Emergency Medicine News:
Wiler, Jennifer L. MD, MBA
Dr. Wiler is an assistant professor of emergency medicine and the vice chair of clinical quality, patient safety, and process improvement at the University of Colorado Denver School of Medicine and an adjunct assistant professor of emergency medicine at the Washington University School of Medicine in St. Louis.
A 56-year-old alcoholic patient presents with increased abdominal distention and pain and moderate shortness of breath. He claims that he had a routine paracentesis three weeks earlier that removed six liters of “fluid.”
Here is what you obtain after a diagnostic and therapeutic paracentesis. What is the likely diagnosis and treatment for this condition?
See p. 12.
Diagnosis: Chylous Ascites
Chyloperitoneum is a rare finding that develops from the extravasation of lymphatic fluid into the peritoneal cavity. Chyle is a milky substance consisting of emulsified fats and lymph fluid extracted from chyme by the lacteals during digestion and transported via the thoracic duct.
Extravasation chyle can be from injury (direct surgical trauma, post-radiation, pancreatitis [Case Rep Surg 2013;2013:763561]) or severe obstruction (mass effect from lymphoma or carcinoid tumor, right-sided heart failure with a dilated cardiomyopathy, or cirrhosis) and from rupture of the lymphatic channels, resulting in a lymphoperitoneal fistula. Increased hepatic and caval congestion is known to increase hepatic lymph production, which exacerbates the potential formation of chyloperitoneum. (J Am Coll Surg 2011;212:899; Surgery 2000;128:761; Am J Gastroenterol 1984;79:133.)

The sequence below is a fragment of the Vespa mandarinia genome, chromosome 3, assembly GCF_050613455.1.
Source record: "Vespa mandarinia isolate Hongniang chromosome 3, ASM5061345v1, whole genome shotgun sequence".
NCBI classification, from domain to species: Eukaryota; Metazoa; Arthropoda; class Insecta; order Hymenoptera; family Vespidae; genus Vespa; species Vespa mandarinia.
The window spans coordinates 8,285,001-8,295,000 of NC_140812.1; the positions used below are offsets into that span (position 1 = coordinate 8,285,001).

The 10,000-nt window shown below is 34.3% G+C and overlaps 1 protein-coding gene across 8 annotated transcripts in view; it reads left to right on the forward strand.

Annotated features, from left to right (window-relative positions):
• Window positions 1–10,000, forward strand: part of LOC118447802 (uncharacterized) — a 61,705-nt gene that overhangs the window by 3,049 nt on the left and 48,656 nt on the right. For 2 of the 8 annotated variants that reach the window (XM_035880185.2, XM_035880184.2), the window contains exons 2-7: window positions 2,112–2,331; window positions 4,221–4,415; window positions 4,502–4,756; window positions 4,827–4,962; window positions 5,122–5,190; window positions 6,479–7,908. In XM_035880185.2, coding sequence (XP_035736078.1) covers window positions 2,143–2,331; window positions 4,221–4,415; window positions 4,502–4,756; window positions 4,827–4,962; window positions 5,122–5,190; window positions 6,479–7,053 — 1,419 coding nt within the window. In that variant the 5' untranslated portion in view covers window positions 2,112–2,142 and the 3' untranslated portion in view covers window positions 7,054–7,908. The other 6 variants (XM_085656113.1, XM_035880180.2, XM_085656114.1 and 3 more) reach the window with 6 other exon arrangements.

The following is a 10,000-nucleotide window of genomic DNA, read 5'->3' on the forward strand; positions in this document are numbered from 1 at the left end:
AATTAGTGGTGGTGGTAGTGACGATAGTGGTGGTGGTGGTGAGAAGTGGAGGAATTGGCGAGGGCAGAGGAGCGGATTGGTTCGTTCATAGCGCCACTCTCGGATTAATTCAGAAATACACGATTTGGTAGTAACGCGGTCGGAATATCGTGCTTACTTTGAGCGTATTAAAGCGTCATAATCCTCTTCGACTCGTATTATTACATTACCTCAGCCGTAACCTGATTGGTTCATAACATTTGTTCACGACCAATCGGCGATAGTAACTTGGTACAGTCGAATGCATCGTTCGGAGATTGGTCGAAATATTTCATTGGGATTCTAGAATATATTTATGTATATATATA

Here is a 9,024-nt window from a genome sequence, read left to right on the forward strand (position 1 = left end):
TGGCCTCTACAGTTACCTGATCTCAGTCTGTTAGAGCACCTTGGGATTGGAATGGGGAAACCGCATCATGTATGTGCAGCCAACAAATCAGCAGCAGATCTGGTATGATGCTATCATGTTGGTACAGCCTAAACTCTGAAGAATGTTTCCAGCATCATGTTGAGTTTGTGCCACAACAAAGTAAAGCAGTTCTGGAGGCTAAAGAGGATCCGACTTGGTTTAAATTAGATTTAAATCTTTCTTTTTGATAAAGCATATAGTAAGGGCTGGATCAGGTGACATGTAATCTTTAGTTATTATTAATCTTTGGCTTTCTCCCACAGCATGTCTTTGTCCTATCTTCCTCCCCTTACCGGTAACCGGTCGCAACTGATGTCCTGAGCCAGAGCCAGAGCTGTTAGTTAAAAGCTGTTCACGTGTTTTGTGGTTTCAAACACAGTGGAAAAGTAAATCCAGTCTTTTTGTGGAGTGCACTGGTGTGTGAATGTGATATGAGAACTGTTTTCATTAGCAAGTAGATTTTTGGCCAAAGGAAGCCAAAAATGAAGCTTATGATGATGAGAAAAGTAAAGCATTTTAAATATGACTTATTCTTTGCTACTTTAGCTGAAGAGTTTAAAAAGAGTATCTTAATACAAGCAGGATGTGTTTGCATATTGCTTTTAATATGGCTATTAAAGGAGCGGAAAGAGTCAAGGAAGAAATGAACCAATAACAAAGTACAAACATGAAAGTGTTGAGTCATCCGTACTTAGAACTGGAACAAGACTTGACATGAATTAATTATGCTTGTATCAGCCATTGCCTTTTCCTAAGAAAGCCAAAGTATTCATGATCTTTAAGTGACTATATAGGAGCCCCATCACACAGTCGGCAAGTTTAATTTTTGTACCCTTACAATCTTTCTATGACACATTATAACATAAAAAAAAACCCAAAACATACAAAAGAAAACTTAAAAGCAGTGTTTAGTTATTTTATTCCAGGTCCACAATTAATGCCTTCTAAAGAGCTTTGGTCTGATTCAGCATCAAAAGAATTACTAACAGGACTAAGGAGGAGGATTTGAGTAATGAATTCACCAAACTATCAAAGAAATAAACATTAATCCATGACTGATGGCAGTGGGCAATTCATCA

Infectious conditions causing mechanical obstruction or invasion including tuberculosis and filarial infections are more common etiologies in developing countries. (Arch Pediatr 2013;20:274; J Assoc Physicians India 1983;31:801.)
Patients with chyloperitoneum will present as typical cases with ascites, which may include the stigmata of liver disease, pleural effusions, lower extremity edema, a fluid wave, cachexia, temporal wasting, and hernias. Paracentesis is required to make a definitive diagnosis. Typically chyle appears as thick milky-white fluid, but laboratory testing to confirm significantly elevated triglyceride levels is needed to differentiate it from malignancy or infection. (Hepatology 1988;8:1104.) Abdominal radiological imaging may be helpful to identify the etiology of the chyloperitoneum if unknown. (Cardiovasc Intervent Radiol 2012;35:117.) It is not typically required emergently.
The evaluation of a patient with a confirmed chyloperitoneum should include identifying the underlying etiology. The incidence of chyloperitoneum is thought to be increasing because instrumentation procedures of the chest and abdominal cavities are on the rise. The most common reported etiology is invasion from metastatic intra-abdominal lesions. Congenital lymphatic malformations are the most commonly noted etiology in pediatric patients. (Ann Intern Med 1982;96:358.)
Treating chyloperitoneum begins with, if possible, addressing the underlying etiology. Otherwise, limited data are available to support other treatments. Typically, conservative therapy includes paracentesis, a low-fat, high-protein diet, and medium-chain triglyceride supplementation to reduce the production and flow of chyle. (Acta Paediatr 2010;99:1307; Br J Surg 1992;79:1145; J Clin Gastroenterol 1990;12:693.) Surgery may benefit patients with malignancy-related or post-operative complications or those with congenital malformations. (Surgery 2000;128:761.)
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